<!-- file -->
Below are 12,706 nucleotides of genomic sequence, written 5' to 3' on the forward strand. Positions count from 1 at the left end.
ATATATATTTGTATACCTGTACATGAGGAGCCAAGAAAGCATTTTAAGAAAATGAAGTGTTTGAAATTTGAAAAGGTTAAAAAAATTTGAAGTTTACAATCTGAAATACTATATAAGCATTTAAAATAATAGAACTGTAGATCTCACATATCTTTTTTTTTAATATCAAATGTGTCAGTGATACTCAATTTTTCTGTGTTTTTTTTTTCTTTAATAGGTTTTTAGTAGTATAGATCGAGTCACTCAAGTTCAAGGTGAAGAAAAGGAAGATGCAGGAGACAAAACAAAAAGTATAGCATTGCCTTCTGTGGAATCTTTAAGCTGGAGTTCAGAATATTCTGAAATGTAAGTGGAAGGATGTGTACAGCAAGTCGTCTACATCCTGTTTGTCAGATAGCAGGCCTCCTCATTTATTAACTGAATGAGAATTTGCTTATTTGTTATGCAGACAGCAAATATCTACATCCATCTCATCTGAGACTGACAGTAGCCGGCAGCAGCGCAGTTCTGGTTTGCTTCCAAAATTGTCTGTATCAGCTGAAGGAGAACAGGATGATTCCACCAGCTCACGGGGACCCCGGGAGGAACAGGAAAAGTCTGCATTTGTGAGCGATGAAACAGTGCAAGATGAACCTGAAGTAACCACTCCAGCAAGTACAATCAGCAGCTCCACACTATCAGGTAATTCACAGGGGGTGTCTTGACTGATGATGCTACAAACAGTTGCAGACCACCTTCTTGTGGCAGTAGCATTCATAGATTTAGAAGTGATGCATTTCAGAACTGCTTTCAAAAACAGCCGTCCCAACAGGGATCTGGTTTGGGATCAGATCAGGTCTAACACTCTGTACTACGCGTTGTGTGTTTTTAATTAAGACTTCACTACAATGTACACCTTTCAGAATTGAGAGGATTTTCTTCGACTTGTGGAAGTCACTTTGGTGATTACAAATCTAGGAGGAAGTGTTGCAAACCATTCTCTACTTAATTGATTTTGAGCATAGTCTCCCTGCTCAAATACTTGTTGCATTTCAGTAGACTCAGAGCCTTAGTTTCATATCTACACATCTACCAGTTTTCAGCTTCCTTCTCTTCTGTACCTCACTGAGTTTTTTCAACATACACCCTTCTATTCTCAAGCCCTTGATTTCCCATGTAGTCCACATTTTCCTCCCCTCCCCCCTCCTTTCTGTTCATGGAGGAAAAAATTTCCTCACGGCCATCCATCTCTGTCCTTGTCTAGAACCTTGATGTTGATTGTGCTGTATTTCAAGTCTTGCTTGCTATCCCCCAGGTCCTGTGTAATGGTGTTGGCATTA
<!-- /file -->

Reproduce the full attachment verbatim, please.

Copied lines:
Below are 12,706 nucleotides of genomic sequence, written 5' to 3' on the forward strand. Positions count from 1 at the left end.
ATATATATTTGTATACCTGTACATGAGGAGCCAAGAAAGCATTTTAAGAAAATGAAGTGTTTGAAATTTGAAAAGGTTAAAAAAATTTGAAGTTTACAATCTGAAATACTATATAAGCATTTAAAATAATAGAACTGTAGATCTCACATATCTTTTTTTTTAATATCAAATGTGTCAGTGATACTCAATTTTTCTGTGTTTTTTTTTTCTTTAATAGGTTTTTAGTAGTATAGATCGAGTCACTCAAGTTCAAGGTGAAGAAAAGGAAGATGCAGGAGACAAAACAAAAAGTATAGCATTGCCTTCTGTGGAATCTTTAAGCTGGAGTTCAGAATATTCTGAAATGTAAGTGGAAGGATGTGTACAGCAAGTCGTCTACATCCTGTTTGTCAGATAGCAGGCCTCCTCATTTATTAACTGAATGAGAATTTGCTTATTTGTTATGCAGACAGCAAATATCTACATCCATCTCATCTGAGACTGACAGTAGCCGGCAGCAGCGCAGTTCTGGTTTGCTTCCAAAATTGTCTGTATCAGCTGAAGGAGAACAGGATGATTCCACCAGCTCACGGGGACCCCGGGAGGAACAGGAAAAGTCTGCATTTGTGAGCGATGAAACAGTGCAAGATGAACCTGAAGTAACCACTCCAGCAAGTACAATCAGCAGCTCCACACTATCAGGTAATTCACAGGGGGTGTCTTGACTGATGATGCTACAAACAGTTGCAGACCACCTTCTTGTGGCAGTAGCATTCATAGATTTAGAAGTGATGCATTTCAGAACTGCTTTCAAAAACAGCCGTCCCAACAGGGATCTGGTTTGGGATCAGATCAGGTCTAACACTCTGTACTACGCGTTGTGTGTTTTTAATTAAGACTTCACTACAATGTACACCTTTCAGAATTGAGAGGATTTTCTTCGACTTGTGGAAGTCACTTTGGTGATTACAAATCTAGGAGGAAGTGTTGCAAACCATTCTCTACTTAATTGATTTTGAGCATAGTCTCCCTGCTCAAATACTTGTTGCATTTCAGTAGACTCAGAGCCTTAGTTTCATATCTACACATCTACCAGTTTTCAGCTTCCTTCTCTTCTGTACCTCACTGAGTTTTTTCAACATACACCCTTCTATTCTCAAGCCCTTGATTTCCCATGTAGTCCACATTTTCCTCCCCTCCCCCCTCCTTTCTGTTCATGGAGGAAAAAATTTCCTCACGGCCATCCATCTCTGTCCTTGTCTAGAACCTTGATGTTGATTGTGCTGTATTTCAAGTCTTGCTTGCTATCCCCCAGGTCCTGTGTAATGGTGTTGGCATTA